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Old 09-06-2011, 09:04 PM   #361
DNF
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True or false.

"When using loctite or 'oil' on threads, reduce torque by 25%."

Just read that statement and have to say I have never heard it before.
Was in an article on installing a scope on your rifle.
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Old 09-07-2011, 01:18 AM   #362
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True.

Torque values are given for dry threads, or as otherwise stated. If you lubricate the threads, you reduce friction so have to reduce the dry torque value to get to the same tension on the fastener.
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Old 09-07-2011, 01:34 AM   #363
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Quote:
Originally Posted by DNF View Post
True or false.

"When using loctite or 'oil' on threads, reduce torque by 25%."

Just read that statement and have to say I have never heard it before.
Was in an article on installing a scope on your rifle.
Not so simple. The friction of the "underhead" contact area can be higher than that of the threads, and Loctite usually isn't applied there.
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Old 09-07-2011, 04:53 AM   #364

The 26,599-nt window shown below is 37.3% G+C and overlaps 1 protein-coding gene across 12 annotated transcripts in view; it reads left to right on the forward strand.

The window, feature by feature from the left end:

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Quote:
Originally Posted by DNF View Post
True or false.

"When using loctite or 'oil' on threads, reduce torque by 25%."

Just read that statement and have to say I have never heard it before.
Was in an article on installing a scope on your rifle.
Then since it's not a life or death situation for a human, take a suggestion from the words from a workbench expert out of a magazine for mounting that scope you don't know from Adam.

We do know that a considerable amount of friction must be overcome from thread friction as well as under-bolt head friction.

In one of the training manuals I just looked through I see that approximately 85 to 90% of the effort used to tighten a fastener is lost to friction and only 10 to 15% of that effort is used to generate clamp load.

More monkey wrenches to ponder. Cad plated, zinc plated, stainless, black iron, inconel, aluminum, titaneum, the age and condition of the tools used to cut the threads all offer differences of lubricity which can affect clamp load.

The true or false question you pose is sort of like asking which Stones song is best. Not a right or wrong answer in my opinion, but I can tell you that if you blindly reduce torque in applications on your bike really bad things will likely happen-and I hope blood and/or catastrophic failures never enter your world.

Don't forget that when we torque bolts, we're stretching them a determined amount to induce a clamp load between two parts sufficient enough to keep them from sliding back and forth on each other.

Now, just imagine what insufficient torque is going to allow happen....all over your bike....all inside of your engine.

Dirty
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Old 09-07-2011, 08:50 PM   #365
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Like I said I had never heard this before. Interesting answers.

News to me as they say.
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Old 09-07-2011, 09:31 PM   #366